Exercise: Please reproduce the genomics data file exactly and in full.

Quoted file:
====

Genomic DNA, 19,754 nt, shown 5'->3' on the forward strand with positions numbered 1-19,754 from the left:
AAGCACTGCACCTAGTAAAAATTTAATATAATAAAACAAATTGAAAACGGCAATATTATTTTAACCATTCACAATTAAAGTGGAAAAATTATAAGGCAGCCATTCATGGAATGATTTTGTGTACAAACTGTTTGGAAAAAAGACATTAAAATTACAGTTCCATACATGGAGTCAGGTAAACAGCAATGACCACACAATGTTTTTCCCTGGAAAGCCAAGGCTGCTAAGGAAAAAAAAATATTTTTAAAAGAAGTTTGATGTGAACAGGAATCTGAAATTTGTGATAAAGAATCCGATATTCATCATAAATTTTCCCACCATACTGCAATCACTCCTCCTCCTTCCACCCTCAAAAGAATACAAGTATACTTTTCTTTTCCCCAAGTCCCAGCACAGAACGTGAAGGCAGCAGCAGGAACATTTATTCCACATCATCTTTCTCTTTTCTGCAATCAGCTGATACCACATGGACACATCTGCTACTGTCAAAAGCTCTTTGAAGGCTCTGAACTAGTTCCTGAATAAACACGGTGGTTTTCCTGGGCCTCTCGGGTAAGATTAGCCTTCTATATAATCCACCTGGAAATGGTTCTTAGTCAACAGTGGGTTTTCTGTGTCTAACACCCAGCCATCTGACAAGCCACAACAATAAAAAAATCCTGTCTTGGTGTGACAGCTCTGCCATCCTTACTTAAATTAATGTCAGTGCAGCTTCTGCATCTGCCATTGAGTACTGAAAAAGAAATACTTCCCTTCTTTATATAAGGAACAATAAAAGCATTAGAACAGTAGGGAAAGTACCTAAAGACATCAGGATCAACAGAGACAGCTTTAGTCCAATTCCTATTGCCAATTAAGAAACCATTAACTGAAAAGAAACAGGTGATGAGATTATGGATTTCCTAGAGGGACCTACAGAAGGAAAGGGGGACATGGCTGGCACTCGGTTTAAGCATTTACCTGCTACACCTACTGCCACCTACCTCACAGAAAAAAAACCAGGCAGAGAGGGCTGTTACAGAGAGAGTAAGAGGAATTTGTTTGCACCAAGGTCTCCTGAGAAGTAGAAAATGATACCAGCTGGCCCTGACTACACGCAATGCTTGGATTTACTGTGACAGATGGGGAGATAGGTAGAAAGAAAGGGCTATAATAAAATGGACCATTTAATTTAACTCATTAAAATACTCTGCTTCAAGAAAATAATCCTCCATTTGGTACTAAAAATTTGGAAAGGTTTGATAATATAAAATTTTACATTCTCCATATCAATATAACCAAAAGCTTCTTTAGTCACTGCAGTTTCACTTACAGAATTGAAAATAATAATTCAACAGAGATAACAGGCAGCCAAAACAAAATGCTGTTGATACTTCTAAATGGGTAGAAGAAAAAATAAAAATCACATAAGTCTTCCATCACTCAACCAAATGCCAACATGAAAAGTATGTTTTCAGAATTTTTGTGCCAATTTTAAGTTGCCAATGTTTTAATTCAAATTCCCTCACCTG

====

Genomic DNA, 19,754 nt, shown 5'->3' on the forward strand with positions numbered 1-19,754 from the left:
AAGCACTGCACCTAGTAAAAATTTAATATAATAAAACAAATTGAAAACGGCAATATTATTTTAACCATTCACAATTAAAGTGGAAAAATTATAAGGCAGCCATTCATGGAATGATTTTGTGTACAAACTGTTTGGAAAAAAGACATTAAAATTACAGTTCCATACATGGAGTCAGGTAAACAGCAATGACCACACAATGTTTTTCCCTGGAAAGCCAAGGCTGCTAAGGAAAAAAAAATATTTTTAAAAGAAGTTTGATGTGAACAGGAATCTGAAATTTGTGATAAAGAATCCGATATTCATCATAAATTTTCCCACCATACTGCAATCACTCCTCCTCCTTCCACCCTCAAAAGAATACAAGTATACTTTTCTTTTCCCCAAGTCCCAGCACAGAACGTGAAGGCAGCAGCAGGAACATTTATTCCACATCATCTTTCTCTTTTCTGCAATCAGCTGATACCACATGGACACATCTGCTACTGTCAAAAGCTCTTTGAAGGCTCTGAACTAGTTCCTGAATAAACACGGTGGTTTTCCTGGGCCTCTCGGGTAAGATTAGCCTTCTATATAATCCACCTGGAAATGGTTCTTAGTCAACAGTGGGTTTTCTGTGTCTAACACCCAGCCATCTGACAAGCCACAACAATAAAAAAATCCTGTCTTGGTGTGACAGCTCTGCCATCCTTACTTAAATTAATGTCAGTGCAGCTTCTGCATCTGCCATTGAGTACTGAAAAAGAAATACTTCCCTTCTTTATATAAGGAACAATAAAAGCATTAGAACAGTAGGGAAAGTACCTAAAGACATCAGGATCAACAGAGACAGCTTTAGTCCAATTCCTATTGCCAATTAAGAAACCATTAACTGAAAAGAAACAGGTGATGAGATTATGGATTTCCTAGAGGGACCTACAGAAGGAAAGGGGGACATGGCTGGCACTCGGTTTAAGCATTTACCTGCTACACCTACTGCCACCTACCTCACAGAAAAAAAACCAGGCAGAGAGGGCTGTTACAGAGAGAGTAAGAGGAATTTGTTTGCACCAAGGTCTCCTGAGAAGTAGAAAATGATACCAGCTGGCCCTGACTACACGCAATGCTTGGATTTACTGTGACAGATGGGGAGATAGGTAGAAAGAAAGGGCTATAATAAAATGGACCATTTAATTTAACTCATTAAAATACTCTGCTTCAAGAAAATAATCCTCCATTTGGTACTAAAAATTTGGAAAGGTTTGATAATATAAAATTTTACATTCTCCATATCAATATAACCAAAAGCTTCTTTAGTCACTGCAGTTTCACTTACAGAATTGAAAATAATAATTCAACAGAGATAACAGGCAGCCAAAACAAAATGCTGTTGATACTTCTAAATGGGTAGAAGAAAAAATAAAAATCACATAAGTCTTCCATCACTCAACCAAATGCCAACATGAAAAGTATGTTTTCAGAATTTTTGTGCCAATTTTAAGTTGCCAATGTTTTAATTCAAATTCCCTCACCTG